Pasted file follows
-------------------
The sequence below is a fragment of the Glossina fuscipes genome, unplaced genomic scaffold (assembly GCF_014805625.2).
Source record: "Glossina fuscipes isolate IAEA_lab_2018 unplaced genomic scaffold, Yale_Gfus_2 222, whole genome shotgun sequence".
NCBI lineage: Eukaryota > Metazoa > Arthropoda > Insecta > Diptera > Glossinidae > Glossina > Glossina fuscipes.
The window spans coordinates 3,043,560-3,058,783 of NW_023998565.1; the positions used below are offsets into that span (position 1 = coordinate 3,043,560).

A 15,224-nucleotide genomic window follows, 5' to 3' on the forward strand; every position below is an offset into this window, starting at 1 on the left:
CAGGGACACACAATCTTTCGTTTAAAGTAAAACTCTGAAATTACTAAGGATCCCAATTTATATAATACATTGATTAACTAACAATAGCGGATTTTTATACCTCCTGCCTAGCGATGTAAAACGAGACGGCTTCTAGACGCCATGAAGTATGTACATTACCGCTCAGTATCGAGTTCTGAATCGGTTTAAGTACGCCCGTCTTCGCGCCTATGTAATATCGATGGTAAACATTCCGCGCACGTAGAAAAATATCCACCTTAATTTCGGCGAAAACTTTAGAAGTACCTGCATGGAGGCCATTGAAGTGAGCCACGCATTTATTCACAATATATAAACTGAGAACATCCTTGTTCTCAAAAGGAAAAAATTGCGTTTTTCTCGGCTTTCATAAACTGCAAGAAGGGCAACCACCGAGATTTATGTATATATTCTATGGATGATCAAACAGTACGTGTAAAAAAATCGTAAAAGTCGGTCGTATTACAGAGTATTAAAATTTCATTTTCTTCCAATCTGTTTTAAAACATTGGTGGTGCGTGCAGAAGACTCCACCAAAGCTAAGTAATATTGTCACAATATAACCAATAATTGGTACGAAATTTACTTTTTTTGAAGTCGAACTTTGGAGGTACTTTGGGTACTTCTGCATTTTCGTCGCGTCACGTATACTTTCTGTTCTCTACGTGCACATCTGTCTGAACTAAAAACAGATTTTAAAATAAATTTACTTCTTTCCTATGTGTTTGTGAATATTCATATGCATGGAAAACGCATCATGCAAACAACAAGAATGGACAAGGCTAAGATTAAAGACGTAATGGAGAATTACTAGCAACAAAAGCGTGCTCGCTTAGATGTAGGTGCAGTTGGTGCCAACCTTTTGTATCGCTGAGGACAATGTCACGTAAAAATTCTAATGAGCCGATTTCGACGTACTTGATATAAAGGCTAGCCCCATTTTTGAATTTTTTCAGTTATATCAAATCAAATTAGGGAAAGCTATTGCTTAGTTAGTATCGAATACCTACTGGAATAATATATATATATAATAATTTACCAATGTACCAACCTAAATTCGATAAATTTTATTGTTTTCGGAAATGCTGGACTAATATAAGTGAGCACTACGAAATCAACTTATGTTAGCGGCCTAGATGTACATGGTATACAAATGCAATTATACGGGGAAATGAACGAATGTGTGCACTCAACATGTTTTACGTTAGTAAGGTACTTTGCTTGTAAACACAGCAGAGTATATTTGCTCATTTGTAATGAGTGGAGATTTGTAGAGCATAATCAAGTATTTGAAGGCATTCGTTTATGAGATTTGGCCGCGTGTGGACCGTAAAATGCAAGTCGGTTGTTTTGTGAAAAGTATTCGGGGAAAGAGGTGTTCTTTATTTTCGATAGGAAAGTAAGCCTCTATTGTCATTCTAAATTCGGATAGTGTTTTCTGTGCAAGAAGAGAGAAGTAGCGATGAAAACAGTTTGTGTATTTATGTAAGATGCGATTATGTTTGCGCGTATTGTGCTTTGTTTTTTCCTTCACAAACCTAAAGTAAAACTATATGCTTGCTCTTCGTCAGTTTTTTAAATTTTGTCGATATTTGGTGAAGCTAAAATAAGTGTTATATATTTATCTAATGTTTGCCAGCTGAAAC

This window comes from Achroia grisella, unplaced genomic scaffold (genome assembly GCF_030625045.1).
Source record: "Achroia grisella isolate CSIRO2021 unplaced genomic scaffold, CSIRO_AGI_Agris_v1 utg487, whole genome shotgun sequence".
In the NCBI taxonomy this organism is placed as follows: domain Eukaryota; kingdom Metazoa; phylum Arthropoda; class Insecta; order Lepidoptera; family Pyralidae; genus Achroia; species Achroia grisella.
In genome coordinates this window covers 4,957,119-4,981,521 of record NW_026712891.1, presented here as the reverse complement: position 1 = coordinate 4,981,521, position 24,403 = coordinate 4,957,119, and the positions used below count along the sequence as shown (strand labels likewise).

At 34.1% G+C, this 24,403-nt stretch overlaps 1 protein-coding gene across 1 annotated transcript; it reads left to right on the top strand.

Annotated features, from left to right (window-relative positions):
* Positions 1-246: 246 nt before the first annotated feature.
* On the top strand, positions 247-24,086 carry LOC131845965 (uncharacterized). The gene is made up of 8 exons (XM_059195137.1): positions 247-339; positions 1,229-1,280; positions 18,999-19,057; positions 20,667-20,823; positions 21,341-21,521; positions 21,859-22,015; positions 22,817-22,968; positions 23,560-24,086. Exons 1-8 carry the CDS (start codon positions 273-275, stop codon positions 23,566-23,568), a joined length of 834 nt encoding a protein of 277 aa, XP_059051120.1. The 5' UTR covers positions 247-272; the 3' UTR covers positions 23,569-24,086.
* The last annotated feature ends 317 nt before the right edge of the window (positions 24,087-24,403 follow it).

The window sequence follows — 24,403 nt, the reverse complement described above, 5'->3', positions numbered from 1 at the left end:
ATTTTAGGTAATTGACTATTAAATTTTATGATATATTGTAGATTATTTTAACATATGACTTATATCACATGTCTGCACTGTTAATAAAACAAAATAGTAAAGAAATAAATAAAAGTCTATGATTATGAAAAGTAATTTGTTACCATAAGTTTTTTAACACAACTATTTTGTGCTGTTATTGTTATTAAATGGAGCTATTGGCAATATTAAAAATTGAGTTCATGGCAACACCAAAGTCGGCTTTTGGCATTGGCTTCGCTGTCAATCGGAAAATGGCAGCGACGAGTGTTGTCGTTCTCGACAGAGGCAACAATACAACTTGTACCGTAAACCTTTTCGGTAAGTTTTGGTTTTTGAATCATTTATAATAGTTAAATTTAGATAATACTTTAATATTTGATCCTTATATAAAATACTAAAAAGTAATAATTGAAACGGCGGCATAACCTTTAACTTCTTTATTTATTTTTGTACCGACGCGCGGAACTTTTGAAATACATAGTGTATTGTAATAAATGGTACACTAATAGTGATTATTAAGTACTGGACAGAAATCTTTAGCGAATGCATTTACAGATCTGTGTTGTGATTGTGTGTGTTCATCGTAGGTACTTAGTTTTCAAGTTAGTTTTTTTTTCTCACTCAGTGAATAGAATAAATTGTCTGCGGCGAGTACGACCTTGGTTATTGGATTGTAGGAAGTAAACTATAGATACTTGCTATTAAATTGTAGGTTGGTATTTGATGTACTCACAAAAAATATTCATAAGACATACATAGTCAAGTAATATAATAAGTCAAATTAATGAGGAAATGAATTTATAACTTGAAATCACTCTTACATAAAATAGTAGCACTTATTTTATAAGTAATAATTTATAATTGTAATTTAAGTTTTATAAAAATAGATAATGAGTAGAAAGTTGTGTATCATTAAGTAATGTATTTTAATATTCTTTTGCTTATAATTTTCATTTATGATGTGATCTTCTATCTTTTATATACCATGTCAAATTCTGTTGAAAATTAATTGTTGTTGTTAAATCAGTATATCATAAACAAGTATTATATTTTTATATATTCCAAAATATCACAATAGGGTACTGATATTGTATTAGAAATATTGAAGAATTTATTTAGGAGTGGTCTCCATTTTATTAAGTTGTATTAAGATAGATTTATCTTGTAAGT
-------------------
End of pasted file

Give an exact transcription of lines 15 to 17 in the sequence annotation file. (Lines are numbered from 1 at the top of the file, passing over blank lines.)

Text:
* The last annotated feature ends 317 nt before the right edge of the window (positions 24,087-24,403 follow it).

The window sequence follows — 24,403 nt, the reverse complement described above, 5'->3', positions numbered from 1 at the left end:
ATTTTAGGTAATTGACTATTAAATTTTATGATATATTGTAGATTATTTTAACATATGACTTATATCACATGTCTGCACTGTTAATAAAACAAAATAGTAAAGAAATAAATAAAAGTCTATGATTATGAAAAGTAATTTGTTACCATAAGTTTTTTAACACAACTATTTTGTGCTGTTATTGTTATTAAATGGAGCTATTGGCAATATTAAAAATTGAGTTCATGGCAACACCAAAGTCGGCTTTTGGCATTGGCTTCGCTGTCAATCGGAAAATGGCAGCGACGAGTGTTGTCGTTCTCGACAGAGGCAACAATACAACTTGTACCGTAAACCTTTTCGGTAAGTTTTGGTTTTTGAATCATTTATAATAGTTAAATTTAGATAATACTTTAATATTTGATCCTTATATAAAATACTAAAAAGTAATAATTGAAACGGCGGCATAACCTTTAACTTCTTTATTTATTTTTGTACCGACGCGCGGAACTTTTGAAATACATAGTGTATTGTAATAAATGGTACACTAATAGTGATTATTAAGTACTGGACAGAAATCTTTAGCGAATGCATTTACAGATCTGTGTTGTGATTGTGTGTGTTCATCGTAGGTACTTAGTTTTCAAGTTAGTTTTTTTTTCTCACTCAGTGAATAGAATAAATTGTCTGCGGCGAGTACGACCTTGGTTATTGGATTGTAGGAAGTAAACTATAGATACTTGCTATTAAATTGTAGGTTGGTATTTGATGTACTCACAAAAAATATTCATAAGACATACATAGTCAAGTAATATAATAAGTCAAATTAATGAGGAAATGAATTTATAACTTGAAATCACTCTTACATAAAATAGTAGCACTTATTTTATAAGTAATAATTTATAATTGTAATTTAAGTTTTATAAAAATAGATAATGAGTAGAAAGTTGTGTATCATTAAGTAATGTATTTTAATATTCTTTTGCTTATAATTTTCATTTATGATGTGATCTTCTATCTTTTATATACCATGTCAAATTCTGTTGAAAATTAATTGTTGTTGTTAAATCAGTATATCATAAACAAGTATTATATTTTTATATATTCCAAAATATCACAATAGGGTACTGATATTGTATTAGAAATATTGAAGAATTTATTTAGGAGTGGTCTCCATTTTATTAAGTTGTATTAAGATAGATTTATCTTGTAAGT